Sri Rupa Goswami
Srila Rupa Goswami was born in 1489 in modern-day Karnataka, India. He was the younger brother of Srila Sanatana Goswami.
Forced by various circumstances, Srila Rupa Goswami and Sanatana Goswami had to work for the Muslim government of Bengal under Nawab Hussein Shah. Rupa Goswami was then known by the Muslim name Dabir Khas ('private secretary'). Although he enjoyed great wealth and prestige, he never forgot Lord Sri Krishna. Even before meeting Sri Caitanya Mahaprabhu, Rupa Goswami had already written several books on Vedic philosophy and was renowned for his learning and devotion.
In 1514, Rupa and Sanatana met Sri Caitanya Mahaprabhu for the first time and were initiated by Him. Rupa left government service and spent ten days hearing from Sri Caitanya Mahaprabhu the philosophy of Krisna Consciousness. Sri Caitanya then ordered Rupa Goswami to go Vrindavana with a fourfold mission:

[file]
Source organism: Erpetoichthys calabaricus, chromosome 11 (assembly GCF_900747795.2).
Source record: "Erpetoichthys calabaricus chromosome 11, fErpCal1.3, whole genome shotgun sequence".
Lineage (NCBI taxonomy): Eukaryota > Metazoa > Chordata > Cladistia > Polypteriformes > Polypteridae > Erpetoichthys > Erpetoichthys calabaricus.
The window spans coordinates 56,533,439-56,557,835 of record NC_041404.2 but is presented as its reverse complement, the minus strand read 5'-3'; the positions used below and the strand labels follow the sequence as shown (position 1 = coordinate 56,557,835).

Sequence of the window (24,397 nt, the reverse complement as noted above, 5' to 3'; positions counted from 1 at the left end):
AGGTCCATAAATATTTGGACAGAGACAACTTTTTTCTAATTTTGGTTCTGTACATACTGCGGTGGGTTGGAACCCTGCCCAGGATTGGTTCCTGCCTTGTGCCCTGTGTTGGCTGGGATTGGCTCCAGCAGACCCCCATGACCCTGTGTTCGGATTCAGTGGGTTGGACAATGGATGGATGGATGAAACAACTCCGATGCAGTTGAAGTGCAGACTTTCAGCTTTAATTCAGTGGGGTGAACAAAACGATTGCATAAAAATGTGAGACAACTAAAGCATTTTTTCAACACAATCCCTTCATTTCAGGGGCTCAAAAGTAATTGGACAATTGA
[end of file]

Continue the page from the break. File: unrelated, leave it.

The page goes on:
- to uncover the lost sites of Lord Krishna's pastimes
- to install Deities of the Lord and arrange for their worship
- to write books on Krisna Consciousness
- to teach the rules of devotional life
At first, Rupa Goswami felt it would be very difficult to carry out this desire of Lord Caitanya. But one day, while Rupa was sitting on the bank of the Yamuna River contemplating his mission, a beautiful boy came to him and asked the cause of his despondency. After Rupa Goswami explained the reason, the boy then led him to a small hill.
'Inside this hill', said the boy, 'is the beautiful Deity Govindadeva. He said that the deity had been buried to protect him during a Muslim invasion.
The next day Rupa Goswami led a group of villagers to the site and had them excavate the hill. The deity Govinda was unearthed and Rupa Goswami then had a magnificent temple constructed under the patronage of Maharaja Man Singh of Amber, Rajasthan. Sri Govinda Deva is presently worshiped in Jaipur, Rajasthan.
Before he passed away in 1564, he had fulfilled all four parts of the mission given to him by Lord Caitanya. Devotees pay respects to him by visiting his samadhi, in the courtyard of the Radha-Damodara temple in Vrindavana.